He/Him/She/Her/It - dó. His/Her/Hers/Its - dón. They - deí. Their - deín
We/Us (speaker and listener) - úó. Our/Ours (speaker and listener) - úón. We/Us (multiple speakers and/or listeners) - úeí. Our/Ours (multiple speakers and/or listeners) - úéín.

Possessive -n/-en
Plural -eí


some general rules:

noun -a (ex. coúva - government)
relating to -i (ex. coúvi - governmental)
verb -ec (ex. coúvec - govern)
adjective/adverb -d/-yd (ex. véd - green)

past particable -t/tic (ex. adect - added / tic adec - did add)
present partisable -té/téc (ex. adecté - adding / téc adec - am/is/are adding)
future particable -tó/tóc (ex.adectó - n/a / tóc adec - will add)

able -ází/áq (ex. kótáq/kótází - thinkable)
-ish/-esque -eck (ex. flyúeck - dampish)
-er -* (ex. leíb* - worker)

plural -eí (ex. ecpieí - Spaiards)
possesive -n/-en (ex. Danteín - Dantes / Deímíenen - Damions)

and so on...

Hello D.Delicour,

That sounds like a great project. I'd suggest you do an internet search for 'conlang', as I bet you could find others interested in your work.

All the best,
The LearnEnglish Team

Language Construction has always been a minor hobby of mine. Now I would really like to put all the knowledge I have acquired to good use. I want my language to be consistent in its phonetics while maintaining exceptional grammatical freedom. The language isn't designed for beauty, but instead for simplicity, spoken ease and concise wording. It is made to tackle dyslexia.

for example...
English - By that time my friends had all but lost hope.
Braic - cera fón freneí evé ludec epra. (sera forn frenay ever loodess epra)
English - The green gardens were laden with red roses.
Braic - ly véd edeneí latect en ru floreí. (liver dedenay latesten roo flo-ray.)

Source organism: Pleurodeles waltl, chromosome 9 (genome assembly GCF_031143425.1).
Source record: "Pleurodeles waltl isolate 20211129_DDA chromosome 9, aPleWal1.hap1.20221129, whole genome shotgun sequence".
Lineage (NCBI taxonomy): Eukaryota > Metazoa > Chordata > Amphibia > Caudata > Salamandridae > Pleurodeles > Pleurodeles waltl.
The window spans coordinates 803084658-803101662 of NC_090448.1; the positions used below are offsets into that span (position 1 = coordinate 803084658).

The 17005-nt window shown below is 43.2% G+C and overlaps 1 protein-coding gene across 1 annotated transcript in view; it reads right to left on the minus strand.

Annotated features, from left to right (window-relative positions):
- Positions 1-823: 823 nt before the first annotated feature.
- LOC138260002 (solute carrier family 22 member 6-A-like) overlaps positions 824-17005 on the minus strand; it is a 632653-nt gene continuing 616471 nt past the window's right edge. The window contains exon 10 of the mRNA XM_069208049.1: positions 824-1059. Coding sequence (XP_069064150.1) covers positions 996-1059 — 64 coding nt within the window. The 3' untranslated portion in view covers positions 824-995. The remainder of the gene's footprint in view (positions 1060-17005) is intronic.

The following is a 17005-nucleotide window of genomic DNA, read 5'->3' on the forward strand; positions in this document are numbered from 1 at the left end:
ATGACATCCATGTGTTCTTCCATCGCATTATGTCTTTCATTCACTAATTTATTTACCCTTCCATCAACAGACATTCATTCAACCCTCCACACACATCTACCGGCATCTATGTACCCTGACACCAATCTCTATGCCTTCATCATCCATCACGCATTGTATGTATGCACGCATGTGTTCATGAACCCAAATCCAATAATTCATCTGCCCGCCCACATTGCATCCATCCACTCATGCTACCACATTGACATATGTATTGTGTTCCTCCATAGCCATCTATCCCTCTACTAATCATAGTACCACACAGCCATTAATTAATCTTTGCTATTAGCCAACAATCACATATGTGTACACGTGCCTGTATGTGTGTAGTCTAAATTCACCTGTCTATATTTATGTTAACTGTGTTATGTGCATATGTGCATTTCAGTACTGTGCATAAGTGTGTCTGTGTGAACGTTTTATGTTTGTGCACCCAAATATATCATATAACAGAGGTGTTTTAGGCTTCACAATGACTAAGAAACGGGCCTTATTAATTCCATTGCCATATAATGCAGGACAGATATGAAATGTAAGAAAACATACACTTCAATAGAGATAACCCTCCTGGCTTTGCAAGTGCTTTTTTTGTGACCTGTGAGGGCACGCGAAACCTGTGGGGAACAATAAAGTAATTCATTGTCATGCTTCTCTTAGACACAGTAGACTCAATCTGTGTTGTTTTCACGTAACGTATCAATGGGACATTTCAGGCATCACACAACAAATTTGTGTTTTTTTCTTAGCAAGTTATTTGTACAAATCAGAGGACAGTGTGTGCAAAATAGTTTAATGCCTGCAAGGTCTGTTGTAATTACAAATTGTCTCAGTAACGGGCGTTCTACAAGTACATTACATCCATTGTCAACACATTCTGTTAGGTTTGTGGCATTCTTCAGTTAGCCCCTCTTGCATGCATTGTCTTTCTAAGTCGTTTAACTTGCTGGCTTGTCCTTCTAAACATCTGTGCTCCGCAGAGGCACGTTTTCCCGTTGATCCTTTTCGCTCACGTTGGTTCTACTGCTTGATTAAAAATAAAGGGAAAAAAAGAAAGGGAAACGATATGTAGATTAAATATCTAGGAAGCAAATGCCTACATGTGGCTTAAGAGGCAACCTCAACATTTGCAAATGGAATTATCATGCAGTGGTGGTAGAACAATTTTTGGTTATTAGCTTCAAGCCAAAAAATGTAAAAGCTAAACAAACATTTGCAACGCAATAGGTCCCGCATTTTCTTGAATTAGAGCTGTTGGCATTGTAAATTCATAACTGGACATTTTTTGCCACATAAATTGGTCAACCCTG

English - life in pink.
Braic - laía ne pas. (lie-anep-ash.

Is it okay if I write "this photo was taken blurred"? Actually I want to understand that the photo wasn't clear.

Hello abc96,

'Blurred' is an adjective, not an adverb, and so should describe the photo itself, not the way in which it was taken. You can say 'The/This photo is (a bit/slightly) blurred', for example.


Best wishes,


The LearnEnglish Team

But wouldn't that mean his sentence was still grammatically correct?

'The thief was caught stealing'. In this example "stealing" describes the thief, rather than the act of getting caught. Though it will be said, your advice is well put.

Hello D.Delicour,

The position of the word means that it can only be an adverb. 'Blurred' cannot function as an adverb, however. It could be an adjective if it preceded the noun ('The blurred photo...'), but then the sentence itself would be highly unnatural: all photos which exist have been taken and so a sentence announcing this fact would be very odd.


Best wishes,


The LearnEnglish Team

you're right, that does make sense. Though, could it be said, that 'blurred', in this instance, was used, not to denote the past participle, but as a descriptor of its state or quality in being blurred?